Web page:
Hi am trying to figure out what our break even would be for renting out my house in California. All the options with taxes can be a bit confusing so i wanted to ask if have calculated it correctly here. I know there is more to renting out a house such as repair savings and such, but i am mostly interested in the break even.

For my mortgage I pay roughly 2400 in interest and 800 in principal per month and my property tax is 9000 a year.

If i understand correctly, i can deduct the interest in taxes, so i should get roughly 30% of that back coming tax time. I am not sure about the property tax, would have act like a credit or also a deduction?

If it is a deduction need would need: 2400*12*0.7+9000*0.7=26460 a year, which means rent should be 2205 for the rental house to break even. Is this correct?

I would need (2400+800)*12+9000=47400 a year to have positive cash-flow, 3950 a month.

  • Dont forget maintenance and replacement
    – Joe S
    May 2, 2019 at 16:55
  • 1
    Make sure to check comps in the area you considering to rent your home. Make sure 3950 is similar to the rental prices around your home.
    – Corey P
    May 2, 2019 at 17:01
  • You can deduct up to 10% of property+income, and in CA you probably already hit that limit with income taxes. Though that's for primary residences, you might be able to deduct it as a business expense against the rent? Not sure about that part.
    – Kevin
    May 2, 2019 at 17:17
  • Yeah it would be a business expense.
    – Androme
    May 2, 2019 at 17:23
  • Do you pay any utilities/insurance?
    – Hart CO
    May 2, 2019 at 20:34

2 Answers 2


Expenses directly offset rental income so you don't have to think about tax implications for break-even on those. Principal payments are not deductible rental expenses, so you'd consider tax burden for those.

Deductible rental expenses:

  • Interest - $2,400
  • Property Tax - 750
  • Insurance - ?
  • Repairs/Maintenance - ?
  • HOA - ?
  • Utilities - ?
  • Depreciation - ? (Price less land value / 27.5 / 12)
  • .....

Non-deductible rental expense you want covered:

  • Loan principal - $800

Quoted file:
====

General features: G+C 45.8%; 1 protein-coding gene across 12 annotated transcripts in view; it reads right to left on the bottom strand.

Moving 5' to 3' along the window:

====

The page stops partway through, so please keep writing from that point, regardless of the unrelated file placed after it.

You've got a lot of blanks to fill in, but based on the numbers you have provided, if you rented for $3,950 each month you'd have $800/month in rental income totaling $9,600/year subject to income tax, at 30% that'd cost you $2,880 in income tax.

To have that $800 covered after taxes (at 30% tax rate) you'd need to charge an extra $342/month 800 / (1-.3) = 1142.9, so $4,292 monthly rent.

However, the above does not include depreciation. Depreciation is a non-cash expense, it affects cash flow by reducing current tax liability. If your depreciation was $800/month, you'd be back to only needing $3,950 to come out even after taxes. If depreciation exceeds $800/month and you are able to benefit from rental losses then you could need less than $3,950/month to come out even.

One thing to note about depreciation is that it is re-captured when you sell the house, so it's more deferring tax than avoiding it, but it is still valuable since a dollar today is typically more value than a dollar down the road.

Ultimately you will want to come up with a better estimate of total expenses, and remember that profit and cash flow are not the same thing.

There's also a 20% pass-through deduction that you might qualify for, which would reduce the amount of your rental income subjected to income tax by 20%.

  • Complicated stuff! Just one point, if you're renting out the house, the property tax on the house IS a deduction?
    – Fattie
    May 3, 2019 at 14:37
  • @Fattie Yeah, in this case a business expense, so deduction from rental income, not an itemized personal deduction.
    – Hart CO
    May 3, 2019 at 15:01
  • Gotchya, it makes sense.
    – Fattie
    May 3, 2019 at 15:15

Landlords can often also claim depreciation to further reduce taxes. As a result, in some cases, it may be possible for a property to have a loss for tax purposes but generate positive cashflow.

However, if the landlord's income is too high, it may not be possible to deduct a rental income loss.

The above is not tax advice, it is for general informational purposes only.

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